Consider augmenting existing remote work policies or creating a new robust remote work policy that specifies which positions are permitted to telework on a more permanent basis and the procedures for ensuring their continued success.
2. Social Distancing in the Office
Everything from the number of individuals allowed in meeting rooms to general office layout may need to be altered.
3. Screening Employees Temperatures
The U.S. Equal Employment Opportunity Commission (EEOC) has provided guidance that allows employers to ask workers about potential COVID-19 symptoms and take their temperatures, so long as the practice is not discriminatory.
4. Use of Facemasks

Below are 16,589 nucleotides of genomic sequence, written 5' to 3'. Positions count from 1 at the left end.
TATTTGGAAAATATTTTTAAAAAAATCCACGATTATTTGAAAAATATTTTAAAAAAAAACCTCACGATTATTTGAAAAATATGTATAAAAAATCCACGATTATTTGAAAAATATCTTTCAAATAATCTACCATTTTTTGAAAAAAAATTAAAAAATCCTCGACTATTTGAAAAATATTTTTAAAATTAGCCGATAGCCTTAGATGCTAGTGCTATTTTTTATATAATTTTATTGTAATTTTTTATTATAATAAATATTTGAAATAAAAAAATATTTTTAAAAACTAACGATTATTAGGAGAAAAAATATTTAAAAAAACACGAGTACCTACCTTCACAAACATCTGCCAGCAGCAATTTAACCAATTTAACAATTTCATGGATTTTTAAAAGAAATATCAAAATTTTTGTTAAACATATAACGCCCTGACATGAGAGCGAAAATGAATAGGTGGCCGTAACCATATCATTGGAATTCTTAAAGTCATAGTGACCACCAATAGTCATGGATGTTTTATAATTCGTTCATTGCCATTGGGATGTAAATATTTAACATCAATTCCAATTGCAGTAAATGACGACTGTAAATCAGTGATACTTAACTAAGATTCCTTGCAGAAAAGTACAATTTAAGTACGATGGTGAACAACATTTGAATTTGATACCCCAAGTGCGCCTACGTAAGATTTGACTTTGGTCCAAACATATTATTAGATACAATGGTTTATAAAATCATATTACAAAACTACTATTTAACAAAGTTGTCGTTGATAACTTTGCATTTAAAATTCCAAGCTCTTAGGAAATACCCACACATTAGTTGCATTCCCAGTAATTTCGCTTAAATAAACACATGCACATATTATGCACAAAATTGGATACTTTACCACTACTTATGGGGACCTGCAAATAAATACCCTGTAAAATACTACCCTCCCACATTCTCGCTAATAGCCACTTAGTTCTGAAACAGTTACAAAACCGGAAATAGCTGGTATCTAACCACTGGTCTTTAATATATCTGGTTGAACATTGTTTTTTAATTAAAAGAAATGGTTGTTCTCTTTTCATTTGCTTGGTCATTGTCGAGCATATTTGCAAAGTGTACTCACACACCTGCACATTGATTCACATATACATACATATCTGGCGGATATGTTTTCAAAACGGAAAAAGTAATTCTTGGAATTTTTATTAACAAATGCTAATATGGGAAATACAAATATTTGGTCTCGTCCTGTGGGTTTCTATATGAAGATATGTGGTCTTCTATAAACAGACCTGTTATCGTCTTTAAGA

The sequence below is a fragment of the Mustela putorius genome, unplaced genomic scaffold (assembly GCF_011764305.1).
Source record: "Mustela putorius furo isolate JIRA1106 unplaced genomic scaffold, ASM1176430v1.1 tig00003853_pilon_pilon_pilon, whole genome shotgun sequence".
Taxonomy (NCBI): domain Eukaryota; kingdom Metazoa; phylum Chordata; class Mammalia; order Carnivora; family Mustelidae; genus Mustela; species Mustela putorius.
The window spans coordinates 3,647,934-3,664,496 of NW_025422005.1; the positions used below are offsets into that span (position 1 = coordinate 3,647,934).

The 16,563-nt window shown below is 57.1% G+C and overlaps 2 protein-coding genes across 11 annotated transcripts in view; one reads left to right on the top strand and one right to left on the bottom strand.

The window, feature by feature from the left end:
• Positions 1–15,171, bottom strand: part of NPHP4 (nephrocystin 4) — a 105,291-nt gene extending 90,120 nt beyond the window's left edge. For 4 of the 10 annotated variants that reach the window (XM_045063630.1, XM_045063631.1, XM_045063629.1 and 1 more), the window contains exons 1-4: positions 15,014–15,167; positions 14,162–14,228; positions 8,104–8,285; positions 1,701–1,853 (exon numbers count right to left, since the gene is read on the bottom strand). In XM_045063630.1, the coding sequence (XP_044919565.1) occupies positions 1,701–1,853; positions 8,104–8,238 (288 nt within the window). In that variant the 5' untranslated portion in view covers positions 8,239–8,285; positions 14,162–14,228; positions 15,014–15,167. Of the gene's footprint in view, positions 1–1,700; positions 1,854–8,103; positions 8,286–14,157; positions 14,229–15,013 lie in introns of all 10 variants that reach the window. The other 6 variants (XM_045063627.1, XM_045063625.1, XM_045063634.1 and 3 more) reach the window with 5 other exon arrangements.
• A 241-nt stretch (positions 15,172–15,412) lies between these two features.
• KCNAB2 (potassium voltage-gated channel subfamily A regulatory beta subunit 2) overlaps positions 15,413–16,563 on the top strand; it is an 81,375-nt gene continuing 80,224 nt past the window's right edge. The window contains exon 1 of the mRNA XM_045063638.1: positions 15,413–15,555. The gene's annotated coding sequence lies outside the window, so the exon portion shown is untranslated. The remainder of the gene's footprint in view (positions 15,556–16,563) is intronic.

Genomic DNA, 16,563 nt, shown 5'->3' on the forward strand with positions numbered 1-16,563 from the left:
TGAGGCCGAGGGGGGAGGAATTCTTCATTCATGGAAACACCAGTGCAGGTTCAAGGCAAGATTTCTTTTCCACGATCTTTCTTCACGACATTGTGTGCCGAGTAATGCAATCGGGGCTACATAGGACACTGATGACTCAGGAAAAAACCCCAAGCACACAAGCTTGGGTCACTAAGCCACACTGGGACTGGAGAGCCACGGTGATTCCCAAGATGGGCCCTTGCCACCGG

Organizations should consider what types of services they provide and check with local guidance. While masks can help prevent the spread of COVID-19, according to the Center for Disease Control (CDC) guidance, these are critical supplies that should be reserved for healthcare workers.
5. Leave Policies
Federal laws like the Familles First Coronavirus Relief Act have drastically altered the leave landscape. Additionally, many state and local paid sick leave laws have also been modified based on COVID-19-related absences. Employers must consider whether their existing policies need modification to ensure compliance with such changes.